As is well known, a number of European countries – Germany first and foremost – have a tradition of “militant democracy”/wehrhafte Demokratie, the idea being that to protect democracy from anti-democratic actors and associations, sometimes democratic rights (such as freedom of speech and freedom of association) have to be restricted. The US is commonly said to have no such tradition, confirming a general impression that in the “land of the free” freedom of speech, freedom of association, etc. are construed in a much more libertarian fashion. Yet it is the US which has given the world an expression which without further argument sums up all the illiberal pitfalls associated with militant democracy: “McCarthyism.” And on closer inspection it might turn out that the US has simply dealt with anti-democratic challenges in similar ways – but without a conceptual framework of militant democracy.
The course is situated at the intersection of comparative constitutional law, comparative politics, sociology, history, and, not least, normative political theory. In it we intend to accomplish three goals:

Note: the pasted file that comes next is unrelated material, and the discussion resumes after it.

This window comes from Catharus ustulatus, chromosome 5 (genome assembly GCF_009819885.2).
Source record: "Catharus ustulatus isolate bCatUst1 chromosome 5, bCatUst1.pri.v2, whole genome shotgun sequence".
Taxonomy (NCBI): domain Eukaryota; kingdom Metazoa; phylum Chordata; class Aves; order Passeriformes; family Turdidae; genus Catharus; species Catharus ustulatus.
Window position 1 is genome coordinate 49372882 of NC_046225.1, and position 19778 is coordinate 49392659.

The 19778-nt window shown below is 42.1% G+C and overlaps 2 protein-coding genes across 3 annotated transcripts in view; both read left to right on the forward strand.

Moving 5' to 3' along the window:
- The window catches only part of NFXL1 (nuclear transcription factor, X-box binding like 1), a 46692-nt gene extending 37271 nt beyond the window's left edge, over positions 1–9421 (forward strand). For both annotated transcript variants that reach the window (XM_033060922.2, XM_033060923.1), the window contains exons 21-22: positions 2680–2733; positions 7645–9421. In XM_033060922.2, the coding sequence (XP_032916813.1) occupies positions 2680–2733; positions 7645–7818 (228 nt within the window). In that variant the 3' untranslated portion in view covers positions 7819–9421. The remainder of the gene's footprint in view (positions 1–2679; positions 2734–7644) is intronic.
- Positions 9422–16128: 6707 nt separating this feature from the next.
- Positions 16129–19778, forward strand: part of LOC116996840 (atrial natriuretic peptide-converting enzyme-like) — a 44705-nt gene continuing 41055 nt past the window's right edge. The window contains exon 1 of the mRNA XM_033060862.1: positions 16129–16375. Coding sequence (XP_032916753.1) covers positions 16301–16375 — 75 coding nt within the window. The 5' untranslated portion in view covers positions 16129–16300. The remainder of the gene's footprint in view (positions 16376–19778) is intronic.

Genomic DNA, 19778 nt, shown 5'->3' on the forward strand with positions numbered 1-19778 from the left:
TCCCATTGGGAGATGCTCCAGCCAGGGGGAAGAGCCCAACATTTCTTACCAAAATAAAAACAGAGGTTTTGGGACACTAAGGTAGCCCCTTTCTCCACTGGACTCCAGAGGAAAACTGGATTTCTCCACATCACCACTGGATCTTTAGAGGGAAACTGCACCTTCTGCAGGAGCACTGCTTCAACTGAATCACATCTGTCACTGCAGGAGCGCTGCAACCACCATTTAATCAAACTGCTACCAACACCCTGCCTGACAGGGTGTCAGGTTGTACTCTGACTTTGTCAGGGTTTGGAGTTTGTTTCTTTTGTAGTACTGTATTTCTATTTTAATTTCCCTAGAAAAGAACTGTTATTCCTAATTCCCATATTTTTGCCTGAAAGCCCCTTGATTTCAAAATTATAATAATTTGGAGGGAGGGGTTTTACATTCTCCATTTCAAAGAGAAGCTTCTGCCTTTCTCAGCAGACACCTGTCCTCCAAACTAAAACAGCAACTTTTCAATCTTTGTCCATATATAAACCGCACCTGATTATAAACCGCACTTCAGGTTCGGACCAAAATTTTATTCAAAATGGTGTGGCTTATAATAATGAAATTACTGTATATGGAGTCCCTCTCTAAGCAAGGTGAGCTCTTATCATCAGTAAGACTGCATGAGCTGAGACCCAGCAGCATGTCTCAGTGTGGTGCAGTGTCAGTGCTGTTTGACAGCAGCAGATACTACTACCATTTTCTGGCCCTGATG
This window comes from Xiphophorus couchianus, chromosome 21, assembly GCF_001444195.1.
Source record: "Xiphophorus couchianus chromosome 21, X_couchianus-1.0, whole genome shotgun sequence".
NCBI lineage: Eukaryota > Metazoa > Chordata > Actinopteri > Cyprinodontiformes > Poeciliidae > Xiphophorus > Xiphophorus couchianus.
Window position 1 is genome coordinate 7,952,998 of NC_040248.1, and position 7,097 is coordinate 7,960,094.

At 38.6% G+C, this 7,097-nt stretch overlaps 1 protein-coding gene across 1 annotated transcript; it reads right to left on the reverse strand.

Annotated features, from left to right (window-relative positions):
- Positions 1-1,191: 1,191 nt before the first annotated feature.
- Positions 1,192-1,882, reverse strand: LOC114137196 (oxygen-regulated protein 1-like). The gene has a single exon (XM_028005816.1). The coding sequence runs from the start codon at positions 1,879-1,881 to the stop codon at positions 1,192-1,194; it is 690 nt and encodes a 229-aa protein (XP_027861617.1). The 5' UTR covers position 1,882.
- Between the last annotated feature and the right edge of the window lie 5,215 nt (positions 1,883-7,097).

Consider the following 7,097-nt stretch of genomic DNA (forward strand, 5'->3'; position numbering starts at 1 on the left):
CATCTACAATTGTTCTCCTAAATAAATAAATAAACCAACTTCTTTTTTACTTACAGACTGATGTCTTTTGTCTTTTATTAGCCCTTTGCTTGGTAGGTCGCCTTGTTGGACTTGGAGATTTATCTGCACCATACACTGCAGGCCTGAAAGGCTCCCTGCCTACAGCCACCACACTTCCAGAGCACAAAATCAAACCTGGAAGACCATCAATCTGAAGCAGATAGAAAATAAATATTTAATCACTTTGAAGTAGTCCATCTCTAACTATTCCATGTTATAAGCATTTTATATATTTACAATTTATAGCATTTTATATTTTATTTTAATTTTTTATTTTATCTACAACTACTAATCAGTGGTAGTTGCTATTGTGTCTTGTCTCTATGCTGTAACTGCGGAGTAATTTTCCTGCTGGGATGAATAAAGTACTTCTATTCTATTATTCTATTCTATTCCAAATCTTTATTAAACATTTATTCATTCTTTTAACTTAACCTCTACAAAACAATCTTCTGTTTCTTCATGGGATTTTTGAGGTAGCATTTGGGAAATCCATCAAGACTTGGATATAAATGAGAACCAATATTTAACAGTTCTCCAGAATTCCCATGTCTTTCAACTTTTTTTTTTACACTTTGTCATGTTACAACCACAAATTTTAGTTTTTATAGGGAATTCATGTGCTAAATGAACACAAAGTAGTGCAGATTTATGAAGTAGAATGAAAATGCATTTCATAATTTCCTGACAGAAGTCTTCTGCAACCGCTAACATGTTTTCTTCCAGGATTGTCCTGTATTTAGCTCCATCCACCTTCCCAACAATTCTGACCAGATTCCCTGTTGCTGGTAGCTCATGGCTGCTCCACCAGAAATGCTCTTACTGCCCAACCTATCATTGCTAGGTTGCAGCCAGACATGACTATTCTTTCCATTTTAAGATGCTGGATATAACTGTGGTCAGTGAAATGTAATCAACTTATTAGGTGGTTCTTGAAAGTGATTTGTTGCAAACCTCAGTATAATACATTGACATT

We will re-visit the general theoretical challenges associated with democracy-protection, especially the “democratic paradox” (bearing in mind the possibility that there might not be general theoretical solutions here at all; John Rawls once spoke of a “practical dilemma which philosophy alone cannot resolve”).
Second, we will briefly trace the history of militant democracy, which, as it happens, is a very American-German story: it was a Weimar exile, Karl Loewenstein, who first put forward the idea in a series of ground-breaking articles in the American Political Science Review in the mid-1930s; it was in West Germany that a constitutional court first adopted the doctrine.
Third, we will compare how somewhat similar challenges to democracy are addressed in the US and Europe (with potentially further comparisons in Africa and the Middle East, Israel in particular). We will go beyond some of the obvious and large questions such as “can parties be banned/criminalized?” and, for instance, look at the protection of individual voting rights as well as the limits to how suspects in cases of political extremism can be investigated by the state. We will also ask whether terrorist organizations should be fought in a “militant democracy”-paradigm and whether secularism should be protected through militant democracy measures (a highly contested issue in France, Turkey, and, at the European level, in decisions of the European Court of Human Rights). Finally, following on from this, we shall examine whether supranational organization such as the EU ought to have a role in democracy protection.
Jan-Werner Müller, ‘Militant Democracy’, in: Michel Rosenfeld and András Sajó (eds.), The Oxford Handbook of Comparative Constitutional Law (New York: Oxford UP, 2012), 1253-69.